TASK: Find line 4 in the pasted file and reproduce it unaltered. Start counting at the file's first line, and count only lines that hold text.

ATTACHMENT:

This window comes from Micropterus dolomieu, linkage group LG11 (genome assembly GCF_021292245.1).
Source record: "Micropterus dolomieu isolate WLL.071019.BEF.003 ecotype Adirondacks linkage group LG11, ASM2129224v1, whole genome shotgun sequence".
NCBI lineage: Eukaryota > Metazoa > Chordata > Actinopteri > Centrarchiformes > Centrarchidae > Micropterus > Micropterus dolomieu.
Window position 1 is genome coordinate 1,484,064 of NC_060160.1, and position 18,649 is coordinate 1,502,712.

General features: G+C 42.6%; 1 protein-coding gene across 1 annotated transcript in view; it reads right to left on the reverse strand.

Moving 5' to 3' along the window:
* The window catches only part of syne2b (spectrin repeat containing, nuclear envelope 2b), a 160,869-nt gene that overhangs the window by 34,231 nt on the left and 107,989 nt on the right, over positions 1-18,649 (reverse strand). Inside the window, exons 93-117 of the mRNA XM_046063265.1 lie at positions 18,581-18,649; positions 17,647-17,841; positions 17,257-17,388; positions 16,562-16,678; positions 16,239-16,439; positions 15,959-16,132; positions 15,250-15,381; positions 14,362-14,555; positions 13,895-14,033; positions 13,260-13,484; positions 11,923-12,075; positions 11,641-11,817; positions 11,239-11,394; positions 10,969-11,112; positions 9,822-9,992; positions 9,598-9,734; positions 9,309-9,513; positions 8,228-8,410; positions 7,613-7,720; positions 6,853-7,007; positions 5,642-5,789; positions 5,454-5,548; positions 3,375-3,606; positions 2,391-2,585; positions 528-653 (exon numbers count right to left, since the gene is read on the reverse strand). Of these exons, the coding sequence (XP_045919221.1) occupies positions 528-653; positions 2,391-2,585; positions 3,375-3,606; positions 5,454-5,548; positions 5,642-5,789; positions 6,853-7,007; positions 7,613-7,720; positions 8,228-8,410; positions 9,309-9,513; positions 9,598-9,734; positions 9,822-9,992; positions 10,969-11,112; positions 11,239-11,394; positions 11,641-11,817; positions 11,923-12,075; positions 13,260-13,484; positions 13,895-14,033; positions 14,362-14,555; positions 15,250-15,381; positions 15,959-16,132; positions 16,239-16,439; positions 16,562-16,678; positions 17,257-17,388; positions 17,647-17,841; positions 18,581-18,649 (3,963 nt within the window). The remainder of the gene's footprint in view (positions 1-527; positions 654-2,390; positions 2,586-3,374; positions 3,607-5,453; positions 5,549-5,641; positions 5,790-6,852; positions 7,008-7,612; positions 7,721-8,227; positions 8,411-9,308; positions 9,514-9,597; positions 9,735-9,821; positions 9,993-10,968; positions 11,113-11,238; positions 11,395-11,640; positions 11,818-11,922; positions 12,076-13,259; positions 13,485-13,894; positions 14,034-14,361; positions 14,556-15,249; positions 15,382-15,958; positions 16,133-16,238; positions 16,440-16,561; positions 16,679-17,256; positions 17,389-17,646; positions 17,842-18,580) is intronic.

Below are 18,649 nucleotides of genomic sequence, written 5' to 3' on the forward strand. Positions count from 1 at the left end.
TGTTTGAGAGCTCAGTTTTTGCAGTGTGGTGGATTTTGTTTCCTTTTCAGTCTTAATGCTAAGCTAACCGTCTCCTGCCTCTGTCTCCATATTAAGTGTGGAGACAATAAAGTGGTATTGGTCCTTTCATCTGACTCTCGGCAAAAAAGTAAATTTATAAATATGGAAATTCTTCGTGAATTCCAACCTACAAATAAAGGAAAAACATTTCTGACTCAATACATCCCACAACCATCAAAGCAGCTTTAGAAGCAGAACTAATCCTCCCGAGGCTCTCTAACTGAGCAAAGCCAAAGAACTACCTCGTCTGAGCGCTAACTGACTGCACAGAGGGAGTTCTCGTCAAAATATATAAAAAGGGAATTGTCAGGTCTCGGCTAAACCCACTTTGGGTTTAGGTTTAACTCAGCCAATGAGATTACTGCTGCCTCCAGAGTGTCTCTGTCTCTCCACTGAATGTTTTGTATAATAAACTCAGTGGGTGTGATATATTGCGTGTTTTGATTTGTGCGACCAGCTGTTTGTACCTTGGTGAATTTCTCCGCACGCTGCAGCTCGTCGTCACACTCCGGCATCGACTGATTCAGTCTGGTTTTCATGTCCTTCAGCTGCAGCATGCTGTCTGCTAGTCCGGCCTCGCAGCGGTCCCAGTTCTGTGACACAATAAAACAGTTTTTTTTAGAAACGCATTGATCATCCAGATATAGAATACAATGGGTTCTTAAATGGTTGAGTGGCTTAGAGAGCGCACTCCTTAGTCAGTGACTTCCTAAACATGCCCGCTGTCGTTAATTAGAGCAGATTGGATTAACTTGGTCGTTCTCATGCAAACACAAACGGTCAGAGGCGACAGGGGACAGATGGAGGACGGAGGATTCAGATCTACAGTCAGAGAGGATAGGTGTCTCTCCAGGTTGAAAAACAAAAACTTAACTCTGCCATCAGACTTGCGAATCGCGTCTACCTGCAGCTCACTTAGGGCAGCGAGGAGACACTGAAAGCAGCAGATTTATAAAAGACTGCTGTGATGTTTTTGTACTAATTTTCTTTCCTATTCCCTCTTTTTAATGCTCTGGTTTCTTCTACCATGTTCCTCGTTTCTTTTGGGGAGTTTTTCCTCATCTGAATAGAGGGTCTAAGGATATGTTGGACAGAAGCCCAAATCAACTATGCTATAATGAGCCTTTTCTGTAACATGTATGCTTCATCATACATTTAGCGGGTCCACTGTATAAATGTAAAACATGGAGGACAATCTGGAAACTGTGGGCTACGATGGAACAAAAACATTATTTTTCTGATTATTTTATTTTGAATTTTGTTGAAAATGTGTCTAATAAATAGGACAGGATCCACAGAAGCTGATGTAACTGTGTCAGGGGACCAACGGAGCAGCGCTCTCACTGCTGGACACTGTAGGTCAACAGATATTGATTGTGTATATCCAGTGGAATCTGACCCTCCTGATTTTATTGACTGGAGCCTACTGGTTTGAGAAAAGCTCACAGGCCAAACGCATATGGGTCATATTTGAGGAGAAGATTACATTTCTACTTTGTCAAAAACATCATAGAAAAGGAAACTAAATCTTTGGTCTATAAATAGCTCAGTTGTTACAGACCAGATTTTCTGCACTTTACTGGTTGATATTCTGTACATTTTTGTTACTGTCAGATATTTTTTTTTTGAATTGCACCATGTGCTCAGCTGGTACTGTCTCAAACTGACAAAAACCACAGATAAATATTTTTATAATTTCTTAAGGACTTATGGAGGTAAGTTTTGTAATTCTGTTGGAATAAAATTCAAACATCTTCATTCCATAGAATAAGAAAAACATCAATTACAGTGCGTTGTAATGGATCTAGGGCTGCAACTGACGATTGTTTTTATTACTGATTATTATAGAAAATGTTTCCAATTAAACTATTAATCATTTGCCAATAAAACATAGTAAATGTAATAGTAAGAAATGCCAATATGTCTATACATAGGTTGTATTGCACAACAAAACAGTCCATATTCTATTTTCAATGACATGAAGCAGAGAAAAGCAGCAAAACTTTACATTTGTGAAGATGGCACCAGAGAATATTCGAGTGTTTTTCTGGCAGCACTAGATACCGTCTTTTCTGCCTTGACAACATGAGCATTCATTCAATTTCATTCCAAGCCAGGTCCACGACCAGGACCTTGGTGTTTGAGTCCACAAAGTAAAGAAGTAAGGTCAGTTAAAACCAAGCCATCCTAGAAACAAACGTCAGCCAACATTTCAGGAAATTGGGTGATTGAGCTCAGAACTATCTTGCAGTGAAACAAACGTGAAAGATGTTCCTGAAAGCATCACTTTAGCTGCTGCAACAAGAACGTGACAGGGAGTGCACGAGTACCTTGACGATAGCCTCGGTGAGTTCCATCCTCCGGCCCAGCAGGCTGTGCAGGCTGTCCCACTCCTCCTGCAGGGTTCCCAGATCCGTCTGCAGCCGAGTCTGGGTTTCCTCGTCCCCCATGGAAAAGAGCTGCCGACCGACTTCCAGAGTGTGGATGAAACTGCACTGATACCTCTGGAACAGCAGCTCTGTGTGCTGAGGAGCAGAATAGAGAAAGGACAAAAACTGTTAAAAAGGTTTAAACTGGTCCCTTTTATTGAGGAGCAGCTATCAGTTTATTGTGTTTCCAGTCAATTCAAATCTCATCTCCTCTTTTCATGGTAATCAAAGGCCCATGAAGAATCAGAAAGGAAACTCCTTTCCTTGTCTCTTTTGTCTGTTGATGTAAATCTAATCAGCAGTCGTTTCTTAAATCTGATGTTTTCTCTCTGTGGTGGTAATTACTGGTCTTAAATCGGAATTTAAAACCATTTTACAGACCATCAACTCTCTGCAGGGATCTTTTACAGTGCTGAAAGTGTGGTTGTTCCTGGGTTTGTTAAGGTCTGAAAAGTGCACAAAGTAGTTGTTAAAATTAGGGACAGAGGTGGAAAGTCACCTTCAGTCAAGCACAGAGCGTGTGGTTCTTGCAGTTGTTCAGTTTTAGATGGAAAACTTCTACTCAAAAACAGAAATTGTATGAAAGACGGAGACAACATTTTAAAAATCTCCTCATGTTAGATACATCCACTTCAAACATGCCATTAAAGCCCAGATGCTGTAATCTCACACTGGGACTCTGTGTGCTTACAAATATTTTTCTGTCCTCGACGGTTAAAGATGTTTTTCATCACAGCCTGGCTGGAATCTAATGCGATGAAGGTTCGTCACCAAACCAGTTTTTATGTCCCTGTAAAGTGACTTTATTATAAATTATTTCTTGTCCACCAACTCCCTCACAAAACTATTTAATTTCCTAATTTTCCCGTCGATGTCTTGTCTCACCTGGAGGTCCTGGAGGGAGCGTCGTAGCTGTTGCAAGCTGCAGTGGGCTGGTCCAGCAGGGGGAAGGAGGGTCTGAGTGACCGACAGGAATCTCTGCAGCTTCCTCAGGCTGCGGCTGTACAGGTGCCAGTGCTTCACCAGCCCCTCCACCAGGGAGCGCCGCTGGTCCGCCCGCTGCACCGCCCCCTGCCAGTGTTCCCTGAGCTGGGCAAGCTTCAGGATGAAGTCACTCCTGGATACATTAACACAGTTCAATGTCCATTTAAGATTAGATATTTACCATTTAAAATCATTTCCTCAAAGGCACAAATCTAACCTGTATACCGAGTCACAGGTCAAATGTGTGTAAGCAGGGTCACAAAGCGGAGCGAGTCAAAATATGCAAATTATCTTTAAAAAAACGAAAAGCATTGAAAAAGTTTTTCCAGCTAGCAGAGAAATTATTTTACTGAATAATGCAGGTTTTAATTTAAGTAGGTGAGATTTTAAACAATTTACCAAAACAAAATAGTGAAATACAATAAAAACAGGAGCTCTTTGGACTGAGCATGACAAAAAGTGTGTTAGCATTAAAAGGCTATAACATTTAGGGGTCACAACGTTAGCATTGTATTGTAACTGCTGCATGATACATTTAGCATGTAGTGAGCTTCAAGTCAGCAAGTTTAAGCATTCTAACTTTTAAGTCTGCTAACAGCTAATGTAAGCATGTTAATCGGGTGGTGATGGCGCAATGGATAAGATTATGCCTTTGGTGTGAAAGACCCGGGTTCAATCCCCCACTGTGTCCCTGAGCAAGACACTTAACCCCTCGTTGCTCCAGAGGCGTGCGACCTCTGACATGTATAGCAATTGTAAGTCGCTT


Window position 1 is genome coordinate 1,484,064 of NC_060160.1, and position 18,649 is coordinate 1,502,712.